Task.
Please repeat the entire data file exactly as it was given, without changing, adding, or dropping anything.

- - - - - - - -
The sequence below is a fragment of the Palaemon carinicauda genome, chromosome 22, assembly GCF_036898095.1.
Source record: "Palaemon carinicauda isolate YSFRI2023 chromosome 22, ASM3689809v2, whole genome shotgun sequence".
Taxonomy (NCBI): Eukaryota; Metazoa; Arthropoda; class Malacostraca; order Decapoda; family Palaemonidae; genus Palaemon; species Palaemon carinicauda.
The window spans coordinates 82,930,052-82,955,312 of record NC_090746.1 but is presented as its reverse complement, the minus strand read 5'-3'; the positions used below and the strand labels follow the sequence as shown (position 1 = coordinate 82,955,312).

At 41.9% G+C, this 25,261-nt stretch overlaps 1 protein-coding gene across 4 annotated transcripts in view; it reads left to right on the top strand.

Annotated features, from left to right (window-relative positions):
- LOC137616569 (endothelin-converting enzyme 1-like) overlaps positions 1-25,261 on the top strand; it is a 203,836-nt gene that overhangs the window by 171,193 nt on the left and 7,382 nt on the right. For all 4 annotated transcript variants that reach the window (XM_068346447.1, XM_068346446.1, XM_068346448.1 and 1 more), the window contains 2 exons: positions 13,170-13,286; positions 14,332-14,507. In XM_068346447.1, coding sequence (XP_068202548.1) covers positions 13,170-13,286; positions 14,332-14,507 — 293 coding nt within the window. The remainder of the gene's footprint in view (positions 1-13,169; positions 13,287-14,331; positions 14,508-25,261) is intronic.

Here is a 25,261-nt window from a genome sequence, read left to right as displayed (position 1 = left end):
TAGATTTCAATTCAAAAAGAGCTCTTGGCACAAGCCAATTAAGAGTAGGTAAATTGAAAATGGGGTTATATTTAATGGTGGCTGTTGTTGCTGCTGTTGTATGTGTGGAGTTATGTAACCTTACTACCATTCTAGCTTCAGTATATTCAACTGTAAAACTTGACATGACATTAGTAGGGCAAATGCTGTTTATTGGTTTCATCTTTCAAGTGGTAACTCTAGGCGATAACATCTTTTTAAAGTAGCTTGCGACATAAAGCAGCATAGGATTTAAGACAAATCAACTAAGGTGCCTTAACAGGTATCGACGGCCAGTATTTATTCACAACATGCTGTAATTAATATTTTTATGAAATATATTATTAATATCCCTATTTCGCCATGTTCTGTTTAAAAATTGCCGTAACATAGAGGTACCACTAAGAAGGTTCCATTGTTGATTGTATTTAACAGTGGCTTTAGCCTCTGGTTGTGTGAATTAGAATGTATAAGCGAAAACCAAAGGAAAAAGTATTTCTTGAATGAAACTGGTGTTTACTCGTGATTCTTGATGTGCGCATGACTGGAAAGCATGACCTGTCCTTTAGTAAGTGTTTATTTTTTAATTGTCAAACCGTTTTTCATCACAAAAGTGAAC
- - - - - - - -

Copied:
The sequence below is a fragment of the Palaemon carinicauda genome, chromosome 22, assembly GCF_036898095.1.
Source record: "Palaemon carinicauda isolate YSFRI2023 chromosome 22, ASM3689809v2, whole genome shotgun sequence".
Taxonomy (NCBI): Eukaryota; Metazoa; Arthropoda; class Malacostraca; order Decapoda; family Palaemonidae; genus Palaemon; species Palaemon carinicauda.
The window spans coordinates 82,930,052-82,955,312 of record NC_090746.1 but is presented as its reverse complement, the minus strand read 5'-3'; the positions used below and the strand labels follow the sequence as shown (position 1 = coordinate 82,955,312).

At 41.9% G+C, this 25,261-nt stretch overlaps 1 protein-coding gene across 4 annotated transcripts in view; it reads left to right on the top strand.

Annotated features, from left to right (window-relative positions):
- LOC137616569 (endothelin-converting enzyme 1-like) overlaps positions 1-25,261 on the top strand; it is a 203,836-nt gene that overhangs the window by 171,193 nt on the left and 7,382 nt on the right. For all 4 annotated transcript variants that reach the window (XM_068346447.1, XM_068346446.1, XM_068346448.1 and 1 more), the window contains 2 exons: positions 13,170-13,286; positions 14,332-14,507. In XM_068346447.1, coding sequence (XP_068202548.1) covers positions 13,170-13,286; positions 14,332-14,507 — 293 coding nt within the window. The remainder of the gene's footprint in view (positions 1-13,169; positions 13,287-14,331; positions 14,508-25,261) is intronic.

Here is a 25,261-nt window from a genome sequence, read left to right as displayed (position 1 = left end):
TAGATTTCAATTCAAAAAGAGCTCTTGGCACAAGCCAATTAAGAGTAGGTAAATTGAAAATGGGGTTATATTTAATGGTGGCTGTTGTTGCTGCTGTTGTATGTGTGGAGTTATGTAACCTTACTACCATTCTAGCTTCAGTATATTCAACTGTAAAACTTGACATGACATTAGTAGGGCAAATGCTGTTTATTGGTTTCATCTTTCAAGTGGTAACTCTAGGCGATAACATCTTTTTAAAGTAGCTTGCGACATAAAGCAGCATAGGATTTAAGACAAATCAACTAAGGTGCCTTAACAGGTATCGACGGCCAGTATTTATTCACAACATGCTGTAATTAATATTTTTATGAAATATATTATTAATATCCCTATTTCGCCATGTTCTGTTTAAAAATTGCCGTAACATAGAGGTACCACTAAGAAGGTTCCATTGTTGATTGTATTTAACAGTGGCTTTAGCCTCTGGTTGTGTGAATTAGAATGTATAAGCGAAAACCAAAGGAAAAAGTATTTCTTGAATGAAACTGGTGTTTACTCGTGATTCTTGATGTGCGCATGACTGGAAAGCATGACCTGTCCTTTAGTAAGTGTTTATTTTTTAATTGTCAAACCGTTTTTCATCACAAAAGTGAAC